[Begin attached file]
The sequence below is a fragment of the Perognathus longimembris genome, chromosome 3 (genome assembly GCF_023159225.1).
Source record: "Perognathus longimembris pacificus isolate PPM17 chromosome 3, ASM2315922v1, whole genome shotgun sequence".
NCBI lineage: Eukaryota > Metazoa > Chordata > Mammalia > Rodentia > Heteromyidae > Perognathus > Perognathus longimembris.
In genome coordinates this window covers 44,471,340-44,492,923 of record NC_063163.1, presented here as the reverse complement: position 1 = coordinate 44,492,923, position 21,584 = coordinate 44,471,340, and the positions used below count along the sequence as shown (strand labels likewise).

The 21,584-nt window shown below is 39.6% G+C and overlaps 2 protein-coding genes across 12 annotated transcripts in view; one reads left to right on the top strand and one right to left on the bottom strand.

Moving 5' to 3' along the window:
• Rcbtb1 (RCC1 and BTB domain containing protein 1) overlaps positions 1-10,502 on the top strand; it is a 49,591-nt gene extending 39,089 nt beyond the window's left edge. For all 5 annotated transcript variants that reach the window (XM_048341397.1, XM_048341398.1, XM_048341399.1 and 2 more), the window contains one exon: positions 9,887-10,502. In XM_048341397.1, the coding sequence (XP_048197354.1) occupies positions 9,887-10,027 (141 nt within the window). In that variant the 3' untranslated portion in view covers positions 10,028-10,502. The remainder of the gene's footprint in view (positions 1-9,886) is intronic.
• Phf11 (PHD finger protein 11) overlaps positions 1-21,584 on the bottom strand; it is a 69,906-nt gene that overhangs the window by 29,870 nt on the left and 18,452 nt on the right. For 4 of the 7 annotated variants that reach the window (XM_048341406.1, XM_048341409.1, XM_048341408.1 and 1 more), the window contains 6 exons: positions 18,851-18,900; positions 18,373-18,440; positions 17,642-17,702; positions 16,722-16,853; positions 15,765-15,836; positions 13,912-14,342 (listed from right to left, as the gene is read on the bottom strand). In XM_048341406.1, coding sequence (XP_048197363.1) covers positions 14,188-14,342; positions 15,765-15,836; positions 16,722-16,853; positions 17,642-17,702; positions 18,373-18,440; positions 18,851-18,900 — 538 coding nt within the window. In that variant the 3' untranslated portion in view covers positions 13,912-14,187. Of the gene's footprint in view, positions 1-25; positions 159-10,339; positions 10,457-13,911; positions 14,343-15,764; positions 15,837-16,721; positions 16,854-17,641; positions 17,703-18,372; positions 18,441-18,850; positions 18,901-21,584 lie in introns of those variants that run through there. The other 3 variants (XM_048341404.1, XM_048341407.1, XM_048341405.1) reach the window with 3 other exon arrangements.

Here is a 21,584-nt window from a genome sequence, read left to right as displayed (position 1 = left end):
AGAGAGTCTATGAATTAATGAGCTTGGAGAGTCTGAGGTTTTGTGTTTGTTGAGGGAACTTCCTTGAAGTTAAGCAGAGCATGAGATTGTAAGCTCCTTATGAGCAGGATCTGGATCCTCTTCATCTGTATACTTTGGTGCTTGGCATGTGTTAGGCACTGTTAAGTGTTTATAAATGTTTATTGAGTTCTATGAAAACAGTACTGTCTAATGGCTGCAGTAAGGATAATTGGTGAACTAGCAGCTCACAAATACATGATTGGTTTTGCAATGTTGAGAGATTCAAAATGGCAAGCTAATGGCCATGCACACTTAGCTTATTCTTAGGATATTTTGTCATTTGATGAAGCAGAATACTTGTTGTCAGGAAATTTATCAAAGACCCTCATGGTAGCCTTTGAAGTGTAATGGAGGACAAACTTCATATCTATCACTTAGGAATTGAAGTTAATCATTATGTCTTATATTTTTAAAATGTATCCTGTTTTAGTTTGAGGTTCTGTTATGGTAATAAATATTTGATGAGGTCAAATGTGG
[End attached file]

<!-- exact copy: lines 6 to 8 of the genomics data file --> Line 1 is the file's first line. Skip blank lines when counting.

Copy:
Moving 5' to 3' along the window:
• Rcbtb1 (RCC1 and BTB domain containing protein 1) overlaps positions 1-10,502 on the top strand; it is a 49,591-nt gene extending 39,089 nt beyond the window's left edge. For all 5 annotated transcript variants that reach the window (XM_048341397.1, XM_048341398.1, XM_048341399.1 and 2 more), the window contains one exon: positions 9,887-10,502. In XM_048341397.1, the coding sequence (XP_048197354.1) occupies positions 9,887-10,027 (141 nt within the window). In that variant the 3' untranslated portion in view covers positions 10,028-10,502. The remainder of the gene's footprint in view (positions 1-9,886) is intronic.
• Phf11 (PHD finger protein 11) overlaps positions 1-21,584 on the bottom strand; it is a 69,906-nt gene that overhangs the window by 29,870 nt on the left and 18,452 nt on the right. For 4 of the 7 annotated variants that reach the window (XM_048341406.1, XM_048341409.1, XM_048341408.1 and 1 more), the window contains 6 exons: positions 18,851-18,900; positions 18,373-18,440; positions 17,642-17,702; positions 16,722-16,853; positions 15,765-15,836; positions 13,912-14,342 (listed from right to left, as the gene is read on the bottom strand). In XM_048341406.1, coding sequence (XP_048197363.1) covers positions 14,188-14,342; positions 15,765-15,836; positions 16,722-16,853; positions 17,642-17,702; positions 18,373-18,440; positions 18,851-18,900 — 538 coding nt within the window. In that variant the 3' untranslated portion in view covers positions 13,912-14,187. Of the gene's footprint in view, positions 1-25; positions 159-10,339; positions 10,457-13,911; positions 14,343-15,764; positions 15,837-16,721; positions 16,854-17,641; positions 17,703-18,372; positions 18,441-18,850; positions 18,901-21,584 lie in introns of those variants that run through there. The other 3 variants (XM_048341404.1, XM_048341407.1, XM_048341405.1) reach the window with 3 other exon arrangements.